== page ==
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Robert De Niro in a motion capture suit? Not going to happen. Enter new technology

A few of the stages in de-aging actor Robert De Niro
“The Irishman’s” de-aging process involves a new camera system and software system called FLUX, applying 3D models to the performances, creating younger likenesses from thousands of archival images and integrating the actors’ digital heads with their live-action bodies.
(Netflix)

Al Pacino and Robert De Niro emoting in a motion-capture suit with dozens of sensors attached to their heads? That’s not going to happen.

So when Martin Scorsese needed a work-around to conventional performance capture technology enabling him to make Pacino (as labor boss Jimmy Hoffa), Robert De Niro (hitman Frank Sheeran) and Joe Pesci (mob boss Russell Bufalino) appear younger in “The Irishman,” the director turned to Industrial Light & Magic visual effects supervisor Pablo Helman. On the set of “Silence” five years ago, Helman recalls, “Marty gave me the script for ‘The Irishman’ and said he’d been trying to make this movie with Bob De Niro for 10 years.”

The story spans five decades, and Scorsese’s septuagenarian star had become too old to portray the title character in his prime. “The performance capture thing everybody did at the time used markers and helmet cams and all this other stuff,” says two-time Oscar nominee Helman. “We agreed there was no way Bob De Niro would want to wear gray pajamas and perform in a mo-cap studio.”

No motion capture. No green screen. Just actors talking to each other in front of a camera. For Martin Scorsese’s ‘The Irishman,’ the task of de-aging Robert De Niro involved cutting-edge CGI and countless hours of collaborative work. The technical advances are one more step in an uncertain road to the de-aging of Hollywood that reaches beyond the grave.
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Conveniently, Helman happened to be developing a stripped-down approach to performance capture. “Marty was very curious about it and asked me, ‘How would you do this [de-aging] for ‘The Irishman’? ‘“

The answer came a few months later after one false start. Helman and his team at ILM initially had a stand-in for De Niro reenact a scene from the 1990 crime classic “Goodfellas.” That didn’t work. “Marty and [editor] Thelma Shoemaker were so familiar with Bob De Niro’s presence, the way he walked — there wasn’t enough truth in it for them,” Helman says. So De Niro reenacted the scene himself, playing 47-year-old “Jimmy Conway” in the film’s classic Cadillac sequence.

Over the next 10 weeks, Helman rendered the actor as a 3-D computer model, then “re-targeted” the contours of his face drawing on reference images of a much younger De Niro. Helman went to New York and showed Scorsese his proof of concept.

“Marty was elated. It took the [de-aging] burden off the actors and put the burden on the cameras, using lighting and scientific triangulation to show where the character is in 3-D space. This meant the actors could be on set with no makeup, no markers, no restrictions about where they can move. Marty and his team completely got it and said ‘Go ahead, build it.’ ”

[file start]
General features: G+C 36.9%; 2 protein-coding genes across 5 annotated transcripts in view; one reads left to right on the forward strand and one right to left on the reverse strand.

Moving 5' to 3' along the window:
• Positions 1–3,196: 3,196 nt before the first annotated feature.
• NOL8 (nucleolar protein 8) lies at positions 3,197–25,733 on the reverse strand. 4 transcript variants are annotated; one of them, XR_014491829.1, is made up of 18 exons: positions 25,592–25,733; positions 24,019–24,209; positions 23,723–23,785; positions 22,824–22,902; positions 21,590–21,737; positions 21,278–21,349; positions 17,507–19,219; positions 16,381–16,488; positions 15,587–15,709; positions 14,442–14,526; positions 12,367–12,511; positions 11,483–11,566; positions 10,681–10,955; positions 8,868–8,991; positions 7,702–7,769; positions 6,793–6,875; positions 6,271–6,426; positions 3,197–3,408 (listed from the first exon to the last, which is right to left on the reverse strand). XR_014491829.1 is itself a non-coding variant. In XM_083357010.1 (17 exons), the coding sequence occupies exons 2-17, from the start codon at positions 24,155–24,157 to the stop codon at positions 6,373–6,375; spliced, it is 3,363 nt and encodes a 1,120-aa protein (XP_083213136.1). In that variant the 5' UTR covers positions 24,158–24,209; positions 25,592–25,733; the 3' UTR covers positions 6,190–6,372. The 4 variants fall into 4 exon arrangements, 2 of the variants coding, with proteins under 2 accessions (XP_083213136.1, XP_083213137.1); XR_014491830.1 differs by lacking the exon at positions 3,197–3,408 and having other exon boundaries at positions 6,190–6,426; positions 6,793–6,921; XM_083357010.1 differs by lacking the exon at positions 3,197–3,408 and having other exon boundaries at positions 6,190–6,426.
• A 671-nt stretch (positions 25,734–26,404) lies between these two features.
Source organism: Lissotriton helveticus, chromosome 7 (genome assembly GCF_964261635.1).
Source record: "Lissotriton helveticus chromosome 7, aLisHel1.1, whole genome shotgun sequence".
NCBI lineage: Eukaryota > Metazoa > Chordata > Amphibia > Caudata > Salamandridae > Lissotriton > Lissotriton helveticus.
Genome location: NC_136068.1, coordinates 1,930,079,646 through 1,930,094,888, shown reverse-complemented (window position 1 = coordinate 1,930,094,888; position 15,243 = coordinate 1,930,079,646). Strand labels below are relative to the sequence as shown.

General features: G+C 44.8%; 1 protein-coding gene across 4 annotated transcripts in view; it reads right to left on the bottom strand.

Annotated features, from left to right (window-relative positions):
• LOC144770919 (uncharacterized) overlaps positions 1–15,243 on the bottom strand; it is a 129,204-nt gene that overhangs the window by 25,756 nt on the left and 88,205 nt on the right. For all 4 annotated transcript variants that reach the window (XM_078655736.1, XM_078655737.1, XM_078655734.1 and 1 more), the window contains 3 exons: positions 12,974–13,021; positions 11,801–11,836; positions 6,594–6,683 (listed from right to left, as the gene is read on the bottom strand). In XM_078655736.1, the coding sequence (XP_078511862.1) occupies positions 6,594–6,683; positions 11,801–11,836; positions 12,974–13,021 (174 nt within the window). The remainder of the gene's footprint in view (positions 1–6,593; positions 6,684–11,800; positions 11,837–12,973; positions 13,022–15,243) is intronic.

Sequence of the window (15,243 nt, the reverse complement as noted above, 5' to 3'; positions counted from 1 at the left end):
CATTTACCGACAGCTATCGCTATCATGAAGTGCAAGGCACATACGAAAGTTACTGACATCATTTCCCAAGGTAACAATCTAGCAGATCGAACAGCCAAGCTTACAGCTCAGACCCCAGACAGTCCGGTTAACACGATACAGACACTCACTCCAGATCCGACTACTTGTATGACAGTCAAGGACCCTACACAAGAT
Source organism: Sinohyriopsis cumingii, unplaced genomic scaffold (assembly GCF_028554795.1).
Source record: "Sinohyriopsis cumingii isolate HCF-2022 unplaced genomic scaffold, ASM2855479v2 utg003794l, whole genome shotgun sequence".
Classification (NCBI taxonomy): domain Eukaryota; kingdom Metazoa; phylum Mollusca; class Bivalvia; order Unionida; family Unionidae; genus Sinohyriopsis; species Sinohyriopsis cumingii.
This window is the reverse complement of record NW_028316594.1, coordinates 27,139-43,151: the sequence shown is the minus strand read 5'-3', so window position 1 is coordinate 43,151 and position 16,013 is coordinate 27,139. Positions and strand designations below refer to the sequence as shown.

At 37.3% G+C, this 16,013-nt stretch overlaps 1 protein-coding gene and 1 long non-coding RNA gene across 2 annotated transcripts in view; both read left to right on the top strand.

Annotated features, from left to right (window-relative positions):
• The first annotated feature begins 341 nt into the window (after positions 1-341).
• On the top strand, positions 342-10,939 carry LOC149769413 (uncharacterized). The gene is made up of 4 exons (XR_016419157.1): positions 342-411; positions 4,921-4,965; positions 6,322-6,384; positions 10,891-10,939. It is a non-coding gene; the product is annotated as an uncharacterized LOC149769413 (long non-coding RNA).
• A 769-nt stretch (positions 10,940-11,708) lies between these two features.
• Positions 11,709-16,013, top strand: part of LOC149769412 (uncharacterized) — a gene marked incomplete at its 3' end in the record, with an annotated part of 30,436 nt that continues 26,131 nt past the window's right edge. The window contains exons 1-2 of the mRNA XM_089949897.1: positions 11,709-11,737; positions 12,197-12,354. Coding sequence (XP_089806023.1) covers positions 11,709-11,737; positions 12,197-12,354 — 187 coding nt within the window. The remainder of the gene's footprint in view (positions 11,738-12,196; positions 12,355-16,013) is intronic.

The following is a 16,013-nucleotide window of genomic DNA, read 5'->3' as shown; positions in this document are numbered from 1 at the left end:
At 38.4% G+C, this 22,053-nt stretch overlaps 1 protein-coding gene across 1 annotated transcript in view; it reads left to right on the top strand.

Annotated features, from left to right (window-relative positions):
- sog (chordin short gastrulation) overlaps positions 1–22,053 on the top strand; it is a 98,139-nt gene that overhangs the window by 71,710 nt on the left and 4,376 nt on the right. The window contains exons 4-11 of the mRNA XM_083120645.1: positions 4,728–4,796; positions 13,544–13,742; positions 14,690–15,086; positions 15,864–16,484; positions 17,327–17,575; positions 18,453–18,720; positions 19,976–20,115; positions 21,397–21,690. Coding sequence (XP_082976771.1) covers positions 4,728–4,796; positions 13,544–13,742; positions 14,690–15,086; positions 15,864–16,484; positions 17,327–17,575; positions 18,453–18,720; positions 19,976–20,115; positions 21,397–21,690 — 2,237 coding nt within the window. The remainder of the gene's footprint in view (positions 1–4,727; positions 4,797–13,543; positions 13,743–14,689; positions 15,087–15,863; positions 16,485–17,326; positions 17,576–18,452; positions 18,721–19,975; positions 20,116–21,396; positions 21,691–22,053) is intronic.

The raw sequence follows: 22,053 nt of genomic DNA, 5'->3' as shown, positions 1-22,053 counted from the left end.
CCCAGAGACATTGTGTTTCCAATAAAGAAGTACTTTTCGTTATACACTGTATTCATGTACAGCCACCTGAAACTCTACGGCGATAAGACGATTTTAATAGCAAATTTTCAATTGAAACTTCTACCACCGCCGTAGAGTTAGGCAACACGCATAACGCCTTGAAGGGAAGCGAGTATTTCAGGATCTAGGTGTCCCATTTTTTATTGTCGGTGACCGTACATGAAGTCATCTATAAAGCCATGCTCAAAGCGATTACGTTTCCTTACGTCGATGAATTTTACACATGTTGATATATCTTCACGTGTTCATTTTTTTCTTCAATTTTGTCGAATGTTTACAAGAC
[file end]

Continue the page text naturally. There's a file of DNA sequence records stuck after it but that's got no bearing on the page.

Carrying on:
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During the shoot, cinematographer Rodrigo Prieto followed the characters with a rig anchored by a director’s camera flanked by two “witness” cameras. On the first day of production in upstate New York, Helman remembers watching De Niro and Pesci in action.

“We’re at this gas station. ‘Bob, you’re late 30s; Joe, you’re early 50s, so you have to behave that way.’ They do the scene, and that’s it. We did our data gathering, collecting information about the light, because that’s how our system creates 3-D geometry. Then, we moved on to the next scene. We did that for 108 days.”

“The Irishman,” “Gemini Man,” “Star Wars: The Rise of Skywalker” and “Avengers: Endgame” are among the VFX contenders on the Oscar shortlist.

As analog production proceeded, the digital pipeline pumped furiously. Deploying a new software program called Flux, Helman and an army of some 500 VFX artists from San Francisco; Vancouver, Canada; England; China and India imported footage from the shoot to create digital doppelgangers of the actors, who were then “de-formed” into younger versions of themselves.

Drawing from a massive array of archival De Niro-as-a-younger-man images, they created multiple versions of Frank Sheeran as he matures through the story from late 20s to age 62. Pesci as Bufalino went back in time to age 53, then 62, then 70 before the actor transitioned into physical makeup. Pacino’s Jimmy Hoffa started at 44. “We were going to have him go into makeup at 60 because Hoffa dies at 62,” Helman says. “But Al didn’t want to do makeup so he stayed digital.”

Side-by-side shots of a digitally de-aged Al Pacino as Jimmy Hoffa in “The Irishman.”
The de-aging of Al Pacino as Jimmy Hoffa in “The Irishman.”
(Netflix)

Pacino’s fondness for digital de-aging came as no surprise to Helman.

“It’s so much easier for the actors,” he says. “We never used keyframe animation to change the movement of an eyebrow or anything because, in our digital world, the difference between a smile and a wince might only be two pixels. Marty loved the performances so much, it was really important that we not change the actors’ choices with animation. We just made them younger, that’s all.”


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